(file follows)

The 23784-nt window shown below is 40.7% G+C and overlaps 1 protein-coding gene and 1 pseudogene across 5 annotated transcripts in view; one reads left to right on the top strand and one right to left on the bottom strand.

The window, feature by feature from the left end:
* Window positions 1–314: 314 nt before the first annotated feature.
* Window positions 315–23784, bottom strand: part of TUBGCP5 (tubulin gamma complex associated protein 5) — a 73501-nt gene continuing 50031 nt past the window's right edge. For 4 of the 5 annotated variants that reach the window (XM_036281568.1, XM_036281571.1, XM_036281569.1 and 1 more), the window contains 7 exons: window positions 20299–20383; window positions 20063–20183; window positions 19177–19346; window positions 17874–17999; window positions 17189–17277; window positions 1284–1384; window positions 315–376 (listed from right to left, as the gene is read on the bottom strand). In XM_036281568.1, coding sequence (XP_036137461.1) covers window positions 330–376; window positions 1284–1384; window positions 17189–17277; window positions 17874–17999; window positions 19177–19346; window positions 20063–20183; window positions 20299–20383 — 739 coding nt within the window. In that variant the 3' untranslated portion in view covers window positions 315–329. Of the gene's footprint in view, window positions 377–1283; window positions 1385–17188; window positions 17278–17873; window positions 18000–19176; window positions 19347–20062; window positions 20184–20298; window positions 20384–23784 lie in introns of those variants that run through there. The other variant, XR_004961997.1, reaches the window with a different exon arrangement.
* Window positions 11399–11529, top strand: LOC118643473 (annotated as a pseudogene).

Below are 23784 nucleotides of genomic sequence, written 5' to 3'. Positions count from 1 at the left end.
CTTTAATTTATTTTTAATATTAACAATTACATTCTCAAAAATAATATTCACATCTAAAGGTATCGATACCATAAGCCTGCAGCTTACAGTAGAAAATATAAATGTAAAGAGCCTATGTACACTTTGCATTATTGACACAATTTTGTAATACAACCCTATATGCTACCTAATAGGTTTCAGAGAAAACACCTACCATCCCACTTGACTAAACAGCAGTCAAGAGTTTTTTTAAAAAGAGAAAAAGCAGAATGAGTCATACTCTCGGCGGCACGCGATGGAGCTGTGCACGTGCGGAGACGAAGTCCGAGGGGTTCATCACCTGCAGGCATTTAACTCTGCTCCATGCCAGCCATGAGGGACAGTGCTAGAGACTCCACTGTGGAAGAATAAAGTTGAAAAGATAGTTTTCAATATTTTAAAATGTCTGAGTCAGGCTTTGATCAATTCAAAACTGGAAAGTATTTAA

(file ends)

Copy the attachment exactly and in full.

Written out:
The 23784-nt window shown below is 40.7% G+C and overlaps 1 protein-coding gene and 1 pseudogene across 5 annotated transcripts in view; one reads left to right on the top strand and one right to left on the bottom strand.

The window, feature by feature from the left end:
* Window positions 1–314: 314 nt before the first annotated feature.
* Window positions 315–23784, bottom strand: part of TUBGCP5 (tubulin gamma complex associated protein 5) — a 73501-nt gene continuing 50031 nt past the window's right edge. For 4 of the 5 annotated variants that reach the window (XM_036281568.1, XM_036281571.1, XM_036281569.1 and 1 more), the window contains 7 exons: window positions 20299–20383; window positions 20063–20183; window positions 19177–19346; window positions 17874–17999; window positions 17189–17277; window positions 1284–1384; window positions 315–376 (listed from right to left, as the gene is read on the bottom strand). In XM_036281568.1, coding sequence (XP_036137461.1) covers window positions 330–376; window positions 1284–1384; window positions 17189–17277; window positions 17874–17999; window positions 19177–19346; window positions 20063–20183; window positions 20299–20383 — 739 coding nt within the window. In that variant the 3' untranslated portion in view covers window positions 315–329. Of the gene's footprint in view, window positions 377–1283; window positions 1385–17188; window positions 17278–17873; window positions 18000–19176; window positions 19347–20062; window positions 20184–20298; window positions 20384–23784 lie in introns of those variants that run through there. The other variant, XR_004961997.1, reaches the window with a different exon arrangement.
* Window positions 11399–11529, top strand: LOC118643473 (annotated as a pseudogene).

Below are 23784 nucleotides of genomic sequence, written 5' to 3'. Positions count from 1 at the left end.
CTTTAATTTATTTTTAATATTAACAATTACATTCTCAAAAATAATATTCACATCTAAAGGTATCGATACCATAAGCCTGCAGCTTACAGTAGAAAATATAAATGTAAAGAGCCTATGTACACTTTGCATTATTGACACAATTTTGTAATACAACCCTATATGCTACCTAATAGGTTTCAGAGAAAACACCTACCATCCCACTTGACTAAACAGCAGTCAAGAGTTTTTTTAAAAAGAGAAAAAGCAGAATGAGTCATACTCTCGGCGGCACGCGATGGAGCTGTGCACGTGCGGAGACGAAGTCCGAGGGGTTCATCACCTGCAGGCATTTAACTCTGCTCCATGCCAGCCATGAGGGACAGTGCTAGAGACTCCACTGTGGAAGAATAAAGTTGAAAAGATAGTTTTCAATATTTTAAAATGTCTGAGTCAGGCTTTGATCAATTCAAAACTGGAAAGTATTTAA